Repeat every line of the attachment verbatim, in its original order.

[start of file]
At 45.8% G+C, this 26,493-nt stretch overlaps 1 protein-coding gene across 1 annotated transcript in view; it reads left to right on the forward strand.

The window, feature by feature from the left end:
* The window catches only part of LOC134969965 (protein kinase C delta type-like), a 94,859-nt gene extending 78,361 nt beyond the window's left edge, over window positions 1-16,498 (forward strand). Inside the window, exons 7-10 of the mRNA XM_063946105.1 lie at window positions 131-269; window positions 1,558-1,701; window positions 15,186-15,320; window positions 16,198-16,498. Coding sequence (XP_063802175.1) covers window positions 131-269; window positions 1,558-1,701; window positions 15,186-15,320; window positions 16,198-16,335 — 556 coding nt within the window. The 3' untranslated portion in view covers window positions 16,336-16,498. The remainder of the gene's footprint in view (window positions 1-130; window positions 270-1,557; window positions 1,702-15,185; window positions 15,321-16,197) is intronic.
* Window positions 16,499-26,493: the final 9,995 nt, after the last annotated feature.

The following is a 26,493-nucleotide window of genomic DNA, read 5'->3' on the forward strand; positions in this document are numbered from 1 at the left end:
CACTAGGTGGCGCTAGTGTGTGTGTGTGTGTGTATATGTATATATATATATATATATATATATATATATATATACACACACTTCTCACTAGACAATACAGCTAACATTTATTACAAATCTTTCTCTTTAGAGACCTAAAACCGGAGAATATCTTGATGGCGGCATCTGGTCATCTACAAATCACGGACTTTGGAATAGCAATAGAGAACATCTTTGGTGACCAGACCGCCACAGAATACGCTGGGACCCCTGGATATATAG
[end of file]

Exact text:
At 45.8% G+C, this 26,493-nt stretch overlaps 1 protein-coding gene across 1 annotated transcript in view; it reads left to right on the forward strand.

The window, feature by feature from the left end:
* The window catches only part of LOC134969965 (protein kinase C delta type-like), a 94,859-nt gene extending 78,361 nt beyond the window's left edge, over window positions 1-16,498 (forward strand). Inside the window, exons 7-10 of the mRNA XM_063946105.1 lie at window positions 131-269; window positions 1,558-1,701; window positions 15,186-15,320; window positions 16,198-16,498. Coding sequence (XP_063802175.1) covers window positions 131-269; window positions 1,558-1,701; window positions 15,186-15,320; window positions 16,198-16,335 — 556 coding nt within the window. The 3' untranslated portion in view covers window positions 16,336-16,498. The remainder of the gene's footprint in view (window positions 1-130; window positions 270-1,557; window positions 1,702-15,185; window positions 15,321-16,197) is intronic.
* Window positions 16,499-26,493: the final 9,995 nt, after the last annotated feature.

The following is a 26,493-nucleotide window of genomic DNA, read 5'->3' on the forward strand; positions in this document are numbered from 1 at the left end:
CACTAGGTGGCGCTAGTGTGTGTGTGTGTGTGTATATGTATATATATATATATATATATATATATATATATATACACACACTTCTCACTAGACAATACAGCTAACATTTATTACAAATCTTTCTCTTTAGAGACCTAAAACCGGAGAATATCTTGATGGCGGCATCTGGTCATCTACAAATCACGGACTTTGGAATAGCAATAGAGAACATCTTTGGTGACCAGACCGCCACAGAATACGCTGGGACCCCTGGATATATAG